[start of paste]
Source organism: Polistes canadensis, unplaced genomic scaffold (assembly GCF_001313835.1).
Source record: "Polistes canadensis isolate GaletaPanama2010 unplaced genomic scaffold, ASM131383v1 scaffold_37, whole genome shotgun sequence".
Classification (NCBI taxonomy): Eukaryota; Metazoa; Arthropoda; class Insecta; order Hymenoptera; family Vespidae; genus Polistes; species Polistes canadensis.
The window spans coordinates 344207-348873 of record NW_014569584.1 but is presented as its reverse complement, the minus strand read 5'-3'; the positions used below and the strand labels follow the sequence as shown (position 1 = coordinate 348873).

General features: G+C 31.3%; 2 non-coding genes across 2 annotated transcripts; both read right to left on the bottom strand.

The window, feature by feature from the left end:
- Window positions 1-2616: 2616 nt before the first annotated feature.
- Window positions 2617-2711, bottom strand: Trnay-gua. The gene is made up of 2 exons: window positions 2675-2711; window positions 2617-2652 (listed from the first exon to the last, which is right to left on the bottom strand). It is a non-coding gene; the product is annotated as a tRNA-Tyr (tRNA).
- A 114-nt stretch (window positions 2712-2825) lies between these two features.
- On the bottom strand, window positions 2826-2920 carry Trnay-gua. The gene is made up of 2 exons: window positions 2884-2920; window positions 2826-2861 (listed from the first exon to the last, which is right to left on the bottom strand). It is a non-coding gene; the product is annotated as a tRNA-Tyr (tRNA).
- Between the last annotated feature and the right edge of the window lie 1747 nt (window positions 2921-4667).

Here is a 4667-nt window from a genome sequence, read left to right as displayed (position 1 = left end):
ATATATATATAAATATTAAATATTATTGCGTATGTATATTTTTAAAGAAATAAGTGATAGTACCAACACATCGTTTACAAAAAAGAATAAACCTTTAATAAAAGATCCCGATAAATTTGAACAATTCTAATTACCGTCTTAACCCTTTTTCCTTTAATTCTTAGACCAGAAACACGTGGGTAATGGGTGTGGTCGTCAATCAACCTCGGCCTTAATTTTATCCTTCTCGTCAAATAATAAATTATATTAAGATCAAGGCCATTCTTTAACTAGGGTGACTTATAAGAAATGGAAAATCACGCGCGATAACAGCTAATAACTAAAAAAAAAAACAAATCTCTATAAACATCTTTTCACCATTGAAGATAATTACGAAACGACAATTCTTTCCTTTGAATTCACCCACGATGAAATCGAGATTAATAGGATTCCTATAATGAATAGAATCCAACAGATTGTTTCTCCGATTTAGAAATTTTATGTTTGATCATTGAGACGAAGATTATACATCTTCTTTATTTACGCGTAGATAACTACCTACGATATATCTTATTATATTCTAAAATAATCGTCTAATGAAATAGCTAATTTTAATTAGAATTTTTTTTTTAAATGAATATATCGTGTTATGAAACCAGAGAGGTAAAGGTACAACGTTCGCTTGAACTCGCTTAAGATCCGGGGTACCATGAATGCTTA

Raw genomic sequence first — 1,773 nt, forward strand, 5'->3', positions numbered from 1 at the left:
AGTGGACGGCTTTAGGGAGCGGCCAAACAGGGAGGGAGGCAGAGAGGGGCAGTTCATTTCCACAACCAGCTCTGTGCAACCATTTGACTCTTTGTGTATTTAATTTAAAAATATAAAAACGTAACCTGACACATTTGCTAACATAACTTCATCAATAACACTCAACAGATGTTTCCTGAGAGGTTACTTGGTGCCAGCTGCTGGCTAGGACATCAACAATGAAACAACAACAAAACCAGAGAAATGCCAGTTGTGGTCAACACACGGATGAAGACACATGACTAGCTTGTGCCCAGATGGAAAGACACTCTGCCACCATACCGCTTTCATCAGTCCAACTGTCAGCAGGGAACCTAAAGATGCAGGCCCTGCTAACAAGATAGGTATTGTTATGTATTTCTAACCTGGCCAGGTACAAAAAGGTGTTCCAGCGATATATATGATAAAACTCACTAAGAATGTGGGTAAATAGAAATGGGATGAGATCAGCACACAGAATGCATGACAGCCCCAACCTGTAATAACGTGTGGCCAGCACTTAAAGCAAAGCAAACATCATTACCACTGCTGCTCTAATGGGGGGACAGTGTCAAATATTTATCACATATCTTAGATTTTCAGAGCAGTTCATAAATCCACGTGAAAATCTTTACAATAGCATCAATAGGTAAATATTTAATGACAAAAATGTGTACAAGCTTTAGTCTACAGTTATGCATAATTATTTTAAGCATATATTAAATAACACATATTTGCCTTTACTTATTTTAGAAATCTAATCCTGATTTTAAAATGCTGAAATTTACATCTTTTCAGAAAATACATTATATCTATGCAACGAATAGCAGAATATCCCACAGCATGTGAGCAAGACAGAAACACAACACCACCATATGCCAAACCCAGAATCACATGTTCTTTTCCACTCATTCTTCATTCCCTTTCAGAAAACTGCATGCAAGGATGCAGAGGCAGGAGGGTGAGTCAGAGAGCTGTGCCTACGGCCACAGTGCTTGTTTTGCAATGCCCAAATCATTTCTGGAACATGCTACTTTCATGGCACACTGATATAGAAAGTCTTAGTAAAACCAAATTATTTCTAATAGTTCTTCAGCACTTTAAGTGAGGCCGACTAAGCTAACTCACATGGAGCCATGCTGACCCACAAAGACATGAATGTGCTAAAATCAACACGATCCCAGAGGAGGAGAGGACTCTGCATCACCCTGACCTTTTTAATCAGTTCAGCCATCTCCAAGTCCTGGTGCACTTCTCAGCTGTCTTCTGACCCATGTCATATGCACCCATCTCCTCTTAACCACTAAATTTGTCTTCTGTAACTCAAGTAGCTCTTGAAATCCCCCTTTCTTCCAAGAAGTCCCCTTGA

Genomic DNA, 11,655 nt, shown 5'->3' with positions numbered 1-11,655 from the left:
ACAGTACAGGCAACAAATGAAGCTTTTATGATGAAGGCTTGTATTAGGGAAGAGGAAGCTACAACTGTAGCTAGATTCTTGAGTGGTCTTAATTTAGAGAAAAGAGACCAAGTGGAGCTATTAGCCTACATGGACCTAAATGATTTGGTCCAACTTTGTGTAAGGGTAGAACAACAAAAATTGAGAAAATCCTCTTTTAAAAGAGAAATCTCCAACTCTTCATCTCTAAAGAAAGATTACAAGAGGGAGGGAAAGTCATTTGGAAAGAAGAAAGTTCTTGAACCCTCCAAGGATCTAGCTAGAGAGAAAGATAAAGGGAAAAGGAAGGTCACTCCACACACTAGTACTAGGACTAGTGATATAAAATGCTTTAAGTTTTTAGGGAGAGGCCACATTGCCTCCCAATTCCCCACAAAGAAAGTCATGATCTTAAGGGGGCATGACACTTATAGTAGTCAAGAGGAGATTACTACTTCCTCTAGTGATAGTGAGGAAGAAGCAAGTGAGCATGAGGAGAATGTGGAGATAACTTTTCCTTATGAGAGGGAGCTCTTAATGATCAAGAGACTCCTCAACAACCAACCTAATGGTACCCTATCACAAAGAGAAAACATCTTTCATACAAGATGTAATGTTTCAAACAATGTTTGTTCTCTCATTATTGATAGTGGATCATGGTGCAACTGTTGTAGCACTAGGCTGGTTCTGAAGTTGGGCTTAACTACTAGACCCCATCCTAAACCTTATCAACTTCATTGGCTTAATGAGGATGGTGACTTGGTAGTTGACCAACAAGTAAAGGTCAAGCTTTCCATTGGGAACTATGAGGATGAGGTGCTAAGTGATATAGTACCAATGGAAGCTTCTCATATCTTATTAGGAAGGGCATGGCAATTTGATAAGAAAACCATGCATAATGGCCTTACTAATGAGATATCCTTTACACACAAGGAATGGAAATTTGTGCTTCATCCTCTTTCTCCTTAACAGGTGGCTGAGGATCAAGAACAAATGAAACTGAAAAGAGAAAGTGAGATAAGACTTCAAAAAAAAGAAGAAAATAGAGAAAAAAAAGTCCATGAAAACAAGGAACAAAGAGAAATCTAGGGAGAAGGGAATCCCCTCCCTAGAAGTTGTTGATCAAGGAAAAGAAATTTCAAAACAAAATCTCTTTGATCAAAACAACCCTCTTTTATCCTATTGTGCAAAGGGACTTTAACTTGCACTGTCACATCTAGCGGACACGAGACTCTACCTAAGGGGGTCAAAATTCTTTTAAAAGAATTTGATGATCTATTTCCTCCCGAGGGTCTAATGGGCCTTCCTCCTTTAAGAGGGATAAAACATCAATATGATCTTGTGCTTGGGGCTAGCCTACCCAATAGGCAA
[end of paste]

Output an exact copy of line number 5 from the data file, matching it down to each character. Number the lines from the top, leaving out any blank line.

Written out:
General features: G+C 31.3%; 2 non-coding genes across 2 annotated transcripts; both read right to left on the bottom strand.